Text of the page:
Nikon D60 Optics
The Nikon D60 ships in kit form with an updated version of the Nikkor 18-55mm f/3.5-5.6 lens that originally came with the D40 and D40x kits. To better compete with models from brands such as Olympus, Pentax and Sony that have built-in image-stabilization, the new D60 kit lens comes with Nikon's excellent Vibration Reduction (VR) technology to help compensate for camera shake. We tested a sample of the Nikkor 18-55mm f/3.5-5.6G ED AF-S DX VR on SLRgear.com. Optical performance is so-so wide open, but the lens is capable of very good sharpness if stopped down one or two f-stops, and the added image stabilization should come in handy in low-light situations. While sharpness wide-open is only average, this new kit lens performs better overall than the original, non-VR 18-55mm, and is enormously better when it comes to flare: The previous version was subject to rather extreme veiling flare when shooting high-contrast subjects under bright conditions.
Kit lenses work well enough for most consumers, and serve their purpose, getting you started without breaking the bank; but a big part of the attraction with SLRs is that you can easily trade up to a better lens when your finances improve, and extend your reach to wider angle, telephoto, or macro photography just by adding to your lens collection. The 18-55mm VR lens that comes with the D60 will do a fine job until such time as budget and desire lead you to start building a lens collection.
Like the Nikon D40 and D40x before it, the D60 drops support for the older autofocus lenses whose focus mechanisms were driven from the camera. These lenses have what looks like a little screwdriver slot on their mounting flange that couples with a protruding, screwdriver-looking shaft on the camera body. A motor in the camera body thus drives the lens mechanics to adjust focus.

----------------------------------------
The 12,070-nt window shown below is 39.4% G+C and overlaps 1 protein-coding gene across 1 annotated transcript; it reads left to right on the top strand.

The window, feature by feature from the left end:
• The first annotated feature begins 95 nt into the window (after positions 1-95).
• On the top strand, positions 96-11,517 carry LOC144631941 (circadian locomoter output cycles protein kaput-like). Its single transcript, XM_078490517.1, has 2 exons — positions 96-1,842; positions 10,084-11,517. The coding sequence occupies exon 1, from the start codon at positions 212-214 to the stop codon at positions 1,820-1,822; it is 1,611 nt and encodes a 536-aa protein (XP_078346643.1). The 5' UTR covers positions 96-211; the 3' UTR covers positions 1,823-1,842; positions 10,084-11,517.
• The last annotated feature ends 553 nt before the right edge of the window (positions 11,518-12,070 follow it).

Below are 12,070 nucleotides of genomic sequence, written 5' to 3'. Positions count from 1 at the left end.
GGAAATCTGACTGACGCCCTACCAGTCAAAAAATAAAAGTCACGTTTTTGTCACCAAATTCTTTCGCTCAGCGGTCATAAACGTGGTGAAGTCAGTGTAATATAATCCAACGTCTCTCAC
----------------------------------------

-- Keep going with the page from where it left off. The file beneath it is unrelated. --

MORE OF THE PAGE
More recent Nikkor lenses have motors built into the lens body, which tend to be both faster and quieter than the old-style drive system, as well as allowing the camera body to be lighter, smaller and cheaper. These newer lenses carry an AF-S or AF-I designation in their name, and are the only types of lenses the D60 can autofocus with. CPU-equipped lenses lacking built-in focus motors can be used in manual focus mode, and type G or D lens types will also support full 3D color matrix metering for more accurate exposures, particularly when flash is being used. (You can tell CPU-equipped lenses by the set of five electrical contacts arrayed on the side of the lens flange.) The table below (courtesy Nikon Inc.) tells the full story of lens compatibility for the D60.